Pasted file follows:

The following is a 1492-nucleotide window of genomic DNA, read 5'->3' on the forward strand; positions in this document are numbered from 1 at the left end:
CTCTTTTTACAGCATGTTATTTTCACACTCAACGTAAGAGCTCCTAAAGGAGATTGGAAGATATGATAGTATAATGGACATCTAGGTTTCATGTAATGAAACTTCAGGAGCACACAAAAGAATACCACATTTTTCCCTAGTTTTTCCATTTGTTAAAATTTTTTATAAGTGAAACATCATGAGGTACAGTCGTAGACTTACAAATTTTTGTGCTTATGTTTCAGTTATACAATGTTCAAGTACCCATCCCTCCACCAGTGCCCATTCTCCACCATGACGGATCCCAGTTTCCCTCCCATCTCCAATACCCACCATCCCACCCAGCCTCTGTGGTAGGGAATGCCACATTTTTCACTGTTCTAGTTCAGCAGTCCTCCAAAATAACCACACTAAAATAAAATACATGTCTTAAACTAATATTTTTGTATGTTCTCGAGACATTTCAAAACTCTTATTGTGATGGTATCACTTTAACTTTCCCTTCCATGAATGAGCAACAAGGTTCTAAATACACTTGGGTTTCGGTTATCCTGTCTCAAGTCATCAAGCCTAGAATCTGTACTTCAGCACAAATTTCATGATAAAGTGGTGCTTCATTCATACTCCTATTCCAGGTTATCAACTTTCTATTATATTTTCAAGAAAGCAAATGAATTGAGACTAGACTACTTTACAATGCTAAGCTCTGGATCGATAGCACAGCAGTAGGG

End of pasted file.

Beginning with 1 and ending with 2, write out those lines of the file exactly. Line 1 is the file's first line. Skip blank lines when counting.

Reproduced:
The following is a 1492-nucleotide window of genomic DNA, read 5'->3' on the forward strand; positions in this document are numbered from 1 at the left end:
CTCTTTTTACAGCATGTTATTTTCACACTCAACGTAAGAGCTCCTAAAGGAGATTGGAAGATATGATAGTATAATGGACATCTAGGTTTCATGTAATGAAACTTCAGGAGCACACAAAAGAATACCACATTTTTCCCTAGTTTTTCCATTTGTTAAAATTTTTTATAAGTGAAACATCATGAGGTACAGTCGTAGACTTACAAATTTTTGTGCTTATGTTTCAGTTATACAATGTTCAAGTACCCATCCCTCCACCAGTGCCCATTCTCCACCATGACGGATCCCAGTTTCCCTCCCATCTCCAATACCCACCATCCCACCCAGCCTCTGTGGTAGGGAATGCCACATTTTTCACTGTTCTAGTTCAGCAGTCCTCCAAAATAACCACACTAAAATAAAATACATGTCTTAAACTAATATTTTTGTATGTTCTCGAGACATTTCAAAACTCTTATTGTGATGGTATCACTTTAACTTTCCCTTCCATGAATGAGCAACAAGGTTCTAAATACACTTGGGTTTCGGTTATCCTGTCTCAAGTCATCAAGCCTAGAATCTGTACTTCAGCACAAATTTCATGATAAAGTGGTGCTTCATTCATACTCCTATTCCAGGTTATCAACTTTCTATTATATTTTCAAGAAAGCAAATGAATTGAGACTAGACTACTTTACAATGCTAAGCTCTGGATCGATAGCACAGCAGTAGGG